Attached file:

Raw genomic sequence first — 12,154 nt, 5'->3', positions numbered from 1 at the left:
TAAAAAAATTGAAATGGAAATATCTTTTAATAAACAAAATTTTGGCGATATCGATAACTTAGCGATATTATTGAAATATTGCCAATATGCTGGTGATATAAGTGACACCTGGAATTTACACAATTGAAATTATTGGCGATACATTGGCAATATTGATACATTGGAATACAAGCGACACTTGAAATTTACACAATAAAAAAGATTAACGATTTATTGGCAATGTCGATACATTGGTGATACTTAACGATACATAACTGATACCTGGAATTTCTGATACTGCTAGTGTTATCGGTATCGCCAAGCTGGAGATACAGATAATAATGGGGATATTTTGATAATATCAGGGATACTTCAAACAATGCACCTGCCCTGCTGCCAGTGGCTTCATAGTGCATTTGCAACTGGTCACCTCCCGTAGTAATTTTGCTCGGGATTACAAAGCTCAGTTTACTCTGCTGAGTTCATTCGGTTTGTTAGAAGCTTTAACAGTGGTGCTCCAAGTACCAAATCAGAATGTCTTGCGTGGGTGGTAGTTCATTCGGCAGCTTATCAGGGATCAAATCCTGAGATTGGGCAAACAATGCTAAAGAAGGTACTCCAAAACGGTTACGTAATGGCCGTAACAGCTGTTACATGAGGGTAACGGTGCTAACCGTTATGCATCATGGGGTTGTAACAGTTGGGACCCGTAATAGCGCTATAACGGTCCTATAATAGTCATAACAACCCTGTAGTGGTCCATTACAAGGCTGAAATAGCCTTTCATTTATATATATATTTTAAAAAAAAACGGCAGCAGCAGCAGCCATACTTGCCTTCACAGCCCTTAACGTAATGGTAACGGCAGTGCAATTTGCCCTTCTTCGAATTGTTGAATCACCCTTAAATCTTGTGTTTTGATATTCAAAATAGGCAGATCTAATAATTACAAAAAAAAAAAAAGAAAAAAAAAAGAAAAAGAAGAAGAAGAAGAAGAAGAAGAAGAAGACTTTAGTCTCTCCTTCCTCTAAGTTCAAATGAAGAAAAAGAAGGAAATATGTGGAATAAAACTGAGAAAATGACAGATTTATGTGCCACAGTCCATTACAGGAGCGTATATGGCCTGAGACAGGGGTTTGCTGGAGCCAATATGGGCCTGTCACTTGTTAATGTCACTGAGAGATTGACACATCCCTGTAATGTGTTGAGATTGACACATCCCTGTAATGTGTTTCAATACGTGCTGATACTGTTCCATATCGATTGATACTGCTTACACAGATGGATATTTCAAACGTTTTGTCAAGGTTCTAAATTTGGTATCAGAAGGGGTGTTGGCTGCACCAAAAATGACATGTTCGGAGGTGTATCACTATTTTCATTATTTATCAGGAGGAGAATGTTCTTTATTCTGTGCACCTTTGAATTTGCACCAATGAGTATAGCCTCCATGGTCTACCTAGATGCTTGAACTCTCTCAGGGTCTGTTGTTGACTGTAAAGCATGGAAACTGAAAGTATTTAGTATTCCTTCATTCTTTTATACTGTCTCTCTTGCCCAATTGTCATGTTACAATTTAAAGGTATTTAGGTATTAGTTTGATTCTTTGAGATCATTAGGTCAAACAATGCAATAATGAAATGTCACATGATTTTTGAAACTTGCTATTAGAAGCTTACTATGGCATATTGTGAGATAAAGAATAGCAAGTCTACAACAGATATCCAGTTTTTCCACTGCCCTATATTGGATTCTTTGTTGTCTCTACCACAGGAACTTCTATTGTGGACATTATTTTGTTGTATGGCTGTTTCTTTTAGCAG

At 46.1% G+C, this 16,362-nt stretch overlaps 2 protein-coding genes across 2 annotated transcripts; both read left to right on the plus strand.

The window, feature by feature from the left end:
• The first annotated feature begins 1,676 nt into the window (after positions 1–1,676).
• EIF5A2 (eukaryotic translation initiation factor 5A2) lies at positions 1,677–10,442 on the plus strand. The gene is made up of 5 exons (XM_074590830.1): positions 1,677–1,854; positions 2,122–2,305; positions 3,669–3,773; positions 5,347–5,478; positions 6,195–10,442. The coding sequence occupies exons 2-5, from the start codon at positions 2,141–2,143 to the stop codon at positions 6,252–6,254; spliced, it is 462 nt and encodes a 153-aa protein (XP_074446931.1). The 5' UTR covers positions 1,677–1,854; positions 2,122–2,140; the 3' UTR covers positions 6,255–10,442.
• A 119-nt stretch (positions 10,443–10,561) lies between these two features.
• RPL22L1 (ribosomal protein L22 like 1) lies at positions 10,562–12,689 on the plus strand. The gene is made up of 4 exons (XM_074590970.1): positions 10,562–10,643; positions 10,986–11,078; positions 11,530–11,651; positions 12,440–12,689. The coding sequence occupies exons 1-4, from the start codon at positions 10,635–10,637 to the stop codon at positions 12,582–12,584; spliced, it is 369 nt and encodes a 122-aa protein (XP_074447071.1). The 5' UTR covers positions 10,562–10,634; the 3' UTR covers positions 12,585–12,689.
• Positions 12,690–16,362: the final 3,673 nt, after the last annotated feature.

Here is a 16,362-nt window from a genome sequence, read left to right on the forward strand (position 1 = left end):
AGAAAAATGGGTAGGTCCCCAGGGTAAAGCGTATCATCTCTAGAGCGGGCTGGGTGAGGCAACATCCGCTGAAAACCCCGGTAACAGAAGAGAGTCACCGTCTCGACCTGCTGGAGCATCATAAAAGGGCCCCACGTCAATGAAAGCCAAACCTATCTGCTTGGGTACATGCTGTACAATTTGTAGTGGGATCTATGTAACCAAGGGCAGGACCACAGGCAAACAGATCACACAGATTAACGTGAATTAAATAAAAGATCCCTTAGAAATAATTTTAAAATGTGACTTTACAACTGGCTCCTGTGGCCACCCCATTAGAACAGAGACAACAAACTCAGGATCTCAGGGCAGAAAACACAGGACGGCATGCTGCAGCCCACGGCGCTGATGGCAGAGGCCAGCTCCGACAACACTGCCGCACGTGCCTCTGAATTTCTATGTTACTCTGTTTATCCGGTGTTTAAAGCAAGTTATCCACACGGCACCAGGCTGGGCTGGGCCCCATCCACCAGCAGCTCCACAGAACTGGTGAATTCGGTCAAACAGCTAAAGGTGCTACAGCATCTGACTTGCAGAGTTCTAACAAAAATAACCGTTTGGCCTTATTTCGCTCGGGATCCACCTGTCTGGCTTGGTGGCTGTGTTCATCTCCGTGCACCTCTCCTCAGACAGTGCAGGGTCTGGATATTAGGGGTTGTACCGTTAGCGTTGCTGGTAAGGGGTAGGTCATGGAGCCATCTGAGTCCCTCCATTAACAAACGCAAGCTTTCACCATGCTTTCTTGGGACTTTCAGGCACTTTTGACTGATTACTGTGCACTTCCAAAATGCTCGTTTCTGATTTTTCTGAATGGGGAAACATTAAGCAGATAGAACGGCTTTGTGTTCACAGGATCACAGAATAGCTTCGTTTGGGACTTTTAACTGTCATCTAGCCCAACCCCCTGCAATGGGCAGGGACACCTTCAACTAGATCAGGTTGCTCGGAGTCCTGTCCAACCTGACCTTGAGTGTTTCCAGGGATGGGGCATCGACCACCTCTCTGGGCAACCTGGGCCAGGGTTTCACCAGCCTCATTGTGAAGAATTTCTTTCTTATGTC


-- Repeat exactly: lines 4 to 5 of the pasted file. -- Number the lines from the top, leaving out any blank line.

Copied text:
The window, feature by feature from the left end:
• The first annotated feature begins 1,676 nt into the window (after positions 1–1,676).